You've got to hand it to EA for a slick piece of fan-service. After completing its press conference with an action-packed look at Battlefield Hardline, the firm revealed that it was releasing beta code for PC and PS4 immediately, with none other than Sony VP of publishing and developer relations Adam Boyes popping up on stage to reveal how BF4 owners could get instant access to the code in all of its "1080p, 60fps glory". Live-streaming to the world is one thing, releasing code direct to gamers there and then is quite another - it's the ultimate crowd-pleaser, in this case marred by just one fact: the PS4 beta doesn't live up to the claims made for it.
Probably the biggest criticism levelled at Hardline is that it's a full-price release that looks and feels remarkably similar to Battlefield 4, to the point where some have suggested that it could have been released as a DLC expansion to the existing game. Based on our testing, the similarities between the two titles extend still further, down to the technological underpinnings of the game itself: Hardline's implementation of the Frostbite 3 engine is an extremely close match to Battlefield 4's. On PS4, we see the same 1600x900 native rendering resolution and identical post-process anti-aliasing, along with a performance profile that's similar - perhaps possibly worse - than its DICE stablemate's.
Of course, this is beta code, with all the disclaimers that should be attached; the game is still in development and there is likely to be a significant optimisation effort - but the reality is that Hardline has a long, long way to go before it can be said to hit a sustained 60fps. In an E3 that has been defined to a great extent by increased developer confidence with the new wave of gaming hardware, it's difficult not to be disappointed with a sampler that is presenting us with a visual experience reminiscent of a title brought to market last year, at a time when studios were only just getting to grips with the new systems.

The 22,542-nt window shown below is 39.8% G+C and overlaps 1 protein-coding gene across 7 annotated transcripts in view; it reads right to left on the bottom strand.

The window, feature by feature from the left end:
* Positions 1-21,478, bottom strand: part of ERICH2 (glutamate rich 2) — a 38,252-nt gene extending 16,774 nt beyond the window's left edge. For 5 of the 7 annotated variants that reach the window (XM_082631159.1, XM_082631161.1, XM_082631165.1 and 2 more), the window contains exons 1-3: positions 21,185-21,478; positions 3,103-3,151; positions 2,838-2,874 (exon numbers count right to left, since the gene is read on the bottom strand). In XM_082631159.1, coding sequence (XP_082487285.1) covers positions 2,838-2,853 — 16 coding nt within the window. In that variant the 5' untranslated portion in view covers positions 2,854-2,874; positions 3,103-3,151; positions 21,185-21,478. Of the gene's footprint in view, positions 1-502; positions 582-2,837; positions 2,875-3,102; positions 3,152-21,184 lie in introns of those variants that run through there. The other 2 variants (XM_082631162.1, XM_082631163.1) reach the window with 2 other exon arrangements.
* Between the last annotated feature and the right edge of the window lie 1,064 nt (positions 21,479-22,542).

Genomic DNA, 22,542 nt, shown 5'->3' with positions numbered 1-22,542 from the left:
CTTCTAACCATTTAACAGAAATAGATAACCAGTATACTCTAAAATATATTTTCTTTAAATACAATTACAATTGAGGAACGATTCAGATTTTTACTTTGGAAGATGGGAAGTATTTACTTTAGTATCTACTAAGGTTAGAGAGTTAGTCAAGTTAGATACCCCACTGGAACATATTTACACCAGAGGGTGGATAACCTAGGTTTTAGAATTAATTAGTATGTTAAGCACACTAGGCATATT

So, onto the analysis. In addition to our own performance tests, we were hoping to bring you a complete breakdown of EA's six-minute action-packed Battlefield Hardline multiplayer conference demo, but the bad news is that the whole presentation took the form of canned footage running at just 30fps - fine for YouTube and livestreaming, not so good for getting a handle on how well the game actually runs. However, while we can't show you all the cool weapons, toys and vehicles from EA's demo, we can get a good idea of the optimisation challenges Visceral faces as it closes in on Hardline's release date.
"Announced by Sony during E3 as a PS4 1080p60 title, the reality of the Battlefield Hardline beta clearly falls short."
In the video above, we've got a mixture of cops and robbers footage across both modes - Blood Money and Heist - including two sections of note that really cause problems for the engine. First up, there's our helicopter gunner sortie that sees us flying high above downtown LA, attempting to blast some robbers off the road. Secondly, there's Hardline's take on BF4's "Levolution" - here we see a massive crane collapse onto the city streets. In both cases, the impact to performance is substantial, with frame-rates dropping down to a minimum of 30fps.